The Soviet Air Forces began a programme known as the 1521st Centre for Combat Employment, located in Mary, Turkmen SSR, in 1970. The programme was prompted by the poor performance of Soviet-supplied aircraft in Vietnam and the Middle East and by the equivalent American programmes. Before that the Air Force units used some of its own planes in MV roles, the MV standing for Modyeliruyemyiy Vrag which translates as “simulated enemy”.
The unit was also known as the 1521st Aviation Base, and consisted of 3 squadrons:
- Two squadrons took “aggressor” roles.
- Initially they operated the MiG-21 bis and the MiG-23MLD.
- Later both were equipped with MiG-29, painted to make them look like the F-15 Eagle.
- A third squadron operated drones for target practice for the visiting Soviet Air Force units.
The current status of 1521st is not known. It was taken over by Turkmenistan in 1992. It is supposed to have been disbanded after the collapse of the Soviet Union.
No. 2 Squadron RNZAF was moved to NAS Nowra, New South Wales in February 1991. Their A-4K Skyhawks primarily served as targets for Royal Australian Navy air defences, but also were used in DACT with RAAF F/A-18 Hornets. The squadron was disbanded in December 2001.
115 Squadron, also known as the Flying Dragon or Red Squadron, is the Israeli Air Force’s aggressor squadron. Based at Ovda, it is the sole IAF squadron to operate fixed-wing aircraft, helicopters and also ground-based assets.
Reunified Germany inherited 24 MiG-29s from East German Air Force. They formed the JG73 “Steinhoff” squadron, that was partially used as Aggressor squadron. NATO air forces compared the Luftwaffe’s Fulcrums with western types during NATO training exercises. Many western pilots were able to train combat tactics against a real Russian fighter flown by highly experienced pilots and to execute air-air-combats against ‘the real thing’.
Between 1985 and the mid-nineties Norwegian Air Force 336th squadron was used in the aggressor role on numerous exercises and DACT courses.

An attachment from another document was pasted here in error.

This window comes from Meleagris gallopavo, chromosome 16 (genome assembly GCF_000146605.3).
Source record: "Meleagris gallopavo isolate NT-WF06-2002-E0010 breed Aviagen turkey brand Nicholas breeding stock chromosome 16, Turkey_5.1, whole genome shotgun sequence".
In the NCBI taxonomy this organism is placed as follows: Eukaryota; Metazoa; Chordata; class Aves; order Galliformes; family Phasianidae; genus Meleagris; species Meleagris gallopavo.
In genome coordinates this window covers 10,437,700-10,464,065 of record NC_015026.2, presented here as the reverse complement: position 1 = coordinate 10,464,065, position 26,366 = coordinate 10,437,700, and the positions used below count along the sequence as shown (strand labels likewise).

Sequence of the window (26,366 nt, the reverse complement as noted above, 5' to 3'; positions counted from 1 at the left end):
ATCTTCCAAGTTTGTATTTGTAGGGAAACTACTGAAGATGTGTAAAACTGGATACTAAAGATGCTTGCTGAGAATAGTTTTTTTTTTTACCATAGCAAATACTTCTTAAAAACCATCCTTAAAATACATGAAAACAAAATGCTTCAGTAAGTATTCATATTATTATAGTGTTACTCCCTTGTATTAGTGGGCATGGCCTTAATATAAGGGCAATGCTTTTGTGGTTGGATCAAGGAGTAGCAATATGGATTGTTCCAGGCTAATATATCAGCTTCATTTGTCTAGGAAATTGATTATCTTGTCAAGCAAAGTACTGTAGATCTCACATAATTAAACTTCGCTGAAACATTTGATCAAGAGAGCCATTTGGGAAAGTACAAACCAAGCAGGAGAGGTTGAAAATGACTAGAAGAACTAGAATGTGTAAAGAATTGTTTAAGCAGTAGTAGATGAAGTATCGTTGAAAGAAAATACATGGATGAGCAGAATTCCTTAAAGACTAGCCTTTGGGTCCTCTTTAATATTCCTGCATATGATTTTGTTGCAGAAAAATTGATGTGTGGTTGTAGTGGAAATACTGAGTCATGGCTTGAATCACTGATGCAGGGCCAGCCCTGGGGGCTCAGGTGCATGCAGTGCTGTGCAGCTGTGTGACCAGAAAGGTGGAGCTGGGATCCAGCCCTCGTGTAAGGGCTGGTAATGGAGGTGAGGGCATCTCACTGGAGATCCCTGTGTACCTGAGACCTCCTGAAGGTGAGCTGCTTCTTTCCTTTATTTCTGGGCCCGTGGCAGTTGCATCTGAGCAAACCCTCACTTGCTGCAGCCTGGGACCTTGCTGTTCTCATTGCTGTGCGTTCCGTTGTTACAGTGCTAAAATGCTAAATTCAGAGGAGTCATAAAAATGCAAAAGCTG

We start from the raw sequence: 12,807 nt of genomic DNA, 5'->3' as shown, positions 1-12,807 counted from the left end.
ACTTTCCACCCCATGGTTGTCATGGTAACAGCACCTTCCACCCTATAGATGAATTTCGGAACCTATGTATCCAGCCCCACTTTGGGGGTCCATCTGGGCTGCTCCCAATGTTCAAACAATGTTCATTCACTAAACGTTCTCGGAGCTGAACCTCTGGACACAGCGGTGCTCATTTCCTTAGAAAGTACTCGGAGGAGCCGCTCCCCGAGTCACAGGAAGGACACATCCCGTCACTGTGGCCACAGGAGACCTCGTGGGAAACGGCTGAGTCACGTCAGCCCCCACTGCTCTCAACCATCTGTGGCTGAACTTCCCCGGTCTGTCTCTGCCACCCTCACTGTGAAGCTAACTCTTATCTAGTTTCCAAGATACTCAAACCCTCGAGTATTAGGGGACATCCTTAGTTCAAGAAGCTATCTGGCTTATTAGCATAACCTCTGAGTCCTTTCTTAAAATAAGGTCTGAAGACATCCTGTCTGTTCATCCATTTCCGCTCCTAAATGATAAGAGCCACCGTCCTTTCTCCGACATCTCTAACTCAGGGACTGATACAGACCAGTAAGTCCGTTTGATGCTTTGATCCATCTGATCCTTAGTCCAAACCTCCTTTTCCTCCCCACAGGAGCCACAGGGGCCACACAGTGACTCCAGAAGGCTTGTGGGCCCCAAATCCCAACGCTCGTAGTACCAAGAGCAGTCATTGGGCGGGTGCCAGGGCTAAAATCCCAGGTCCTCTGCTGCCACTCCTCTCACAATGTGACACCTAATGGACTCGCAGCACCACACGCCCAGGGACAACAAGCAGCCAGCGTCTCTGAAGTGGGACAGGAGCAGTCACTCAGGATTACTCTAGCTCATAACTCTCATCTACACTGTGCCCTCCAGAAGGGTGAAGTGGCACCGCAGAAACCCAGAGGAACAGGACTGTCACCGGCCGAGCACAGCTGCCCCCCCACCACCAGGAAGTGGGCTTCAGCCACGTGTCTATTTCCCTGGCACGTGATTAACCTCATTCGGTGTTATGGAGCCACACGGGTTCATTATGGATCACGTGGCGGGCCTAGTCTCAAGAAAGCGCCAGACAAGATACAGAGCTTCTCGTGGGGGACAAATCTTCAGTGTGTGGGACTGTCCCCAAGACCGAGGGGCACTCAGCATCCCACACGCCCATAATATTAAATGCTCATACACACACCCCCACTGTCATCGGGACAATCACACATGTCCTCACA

In Italy since 2015 the Typhoon squadrons started cooperating with the 212° Gruppo (Squadron) that is responsible for Lead-In Fighter Training course and employs their T-346A Master advanced jet trainers in the Aggressors role. Italian Air Force Alenia Aermacchi T-346As belonging to the 61° Stormo deployed to Tactical Leadership Programme in the Aggressors role.
NATO integrated opposing force (IOPFOR) Programme will mean privately owned lightweight fighters could provide an aggressor training service for NATO.
Egypt has recently established an Aggressor squadron Called “95 Aggressor Squadron” Operating F-16s Block 52s that were added lately.
From March 2005 115 Squadron, also known as the Flying Dragon or Red Squadron, is the Israeli Air Force’s aggressor squadron. It is the sole IAF squadron to operate fixed-wing aircraft, helicopters and also ground-based assets. The unit is also offering its services to other nations.
The United Kingdom maintains two units that undertake the aggressor role, both of which operate the BAE Hawk:
- No. 100 Squadron RAF.
- 736 Naval Air Squadron.
Some aggressor missions do not require dogfighting, but instead involve flying relatively simple profiles to test the target acquisition and tracking capabilities of radars, missiles and aircraft. Some of these missions are outsourced to private companies that operate ex-military jets or small business jets in the aggressor role. Such aircraft include the L39, Alpha Jet, Hawker Hunter, Saab Draken, BD-5J, IAI Kfir, A-4 Skyhawk, MiG-21 and various models of Lear Jets. Nearly all the pilots who fly for these companies have experience of flying combat aircraft, being either retired military officers or still serving officers concurrently flying in the Reserve, Air National Guard or equivalent.